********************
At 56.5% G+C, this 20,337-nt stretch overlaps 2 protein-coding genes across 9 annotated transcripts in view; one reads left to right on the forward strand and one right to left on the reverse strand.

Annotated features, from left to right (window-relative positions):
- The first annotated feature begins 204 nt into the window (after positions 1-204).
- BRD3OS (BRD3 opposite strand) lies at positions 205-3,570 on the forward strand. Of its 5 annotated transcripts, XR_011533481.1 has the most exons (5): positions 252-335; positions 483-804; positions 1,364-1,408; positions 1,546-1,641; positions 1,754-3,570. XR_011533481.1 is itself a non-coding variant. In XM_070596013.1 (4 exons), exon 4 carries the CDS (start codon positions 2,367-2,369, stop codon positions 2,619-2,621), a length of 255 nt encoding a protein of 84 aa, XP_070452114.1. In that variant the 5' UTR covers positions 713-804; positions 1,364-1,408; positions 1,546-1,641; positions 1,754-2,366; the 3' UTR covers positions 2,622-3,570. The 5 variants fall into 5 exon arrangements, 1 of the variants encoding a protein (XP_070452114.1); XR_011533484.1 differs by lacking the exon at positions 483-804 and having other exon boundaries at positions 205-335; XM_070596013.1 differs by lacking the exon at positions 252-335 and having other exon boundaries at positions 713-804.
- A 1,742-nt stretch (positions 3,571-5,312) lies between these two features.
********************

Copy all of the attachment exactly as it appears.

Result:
At 56.5% G+C, this 20,337-nt stretch overlaps 2 protein-coding genes across 9 annotated transcripts in view; one reads left to right on the forward strand and one right to left on the reverse strand.

Annotated features, from left to right (window-relative positions):
- The first annotated feature begins 204 nt into the window (after positions 1-204).
- BRD3OS (BRD3 opposite strand) lies at positions 205-3,570 on the forward strand. Of its 5 annotated transcripts, XR_011533481.1 has the most exons (5): positions 252-335; positions 483-804; positions 1,364-1,408; positions 1,546-1,641; positions 1,754-3,570. XR_011533481.1 is itself a non-coding variant. In XM_070596013.1 (4 exons), exon 4 carries the CDS (start codon positions 2,367-2,369, stop codon positions 2,619-2,621), a length of 255 nt encoding a protein of 84 aa, XP_070452114.1. In that variant the 5' UTR covers positions 713-804; positions 1,364-1,408; positions 1,546-1,641; positions 1,754-2,366; the 3' UTR covers positions 2,622-3,570. The 5 variants fall into 5 exon arrangements, 1 of the variants encoding a protein (XP_070452114.1); XR_011533484.1 differs by lacking the exon at positions 483-804 and having other exon boundaries at positions 205-335; XM_070596013.1 differs by lacking the exon at positions 252-335 and having other exon boundaries at positions 713-804.
- A 1,742-nt stretch (positions 3,571-5,312) lies between these two features.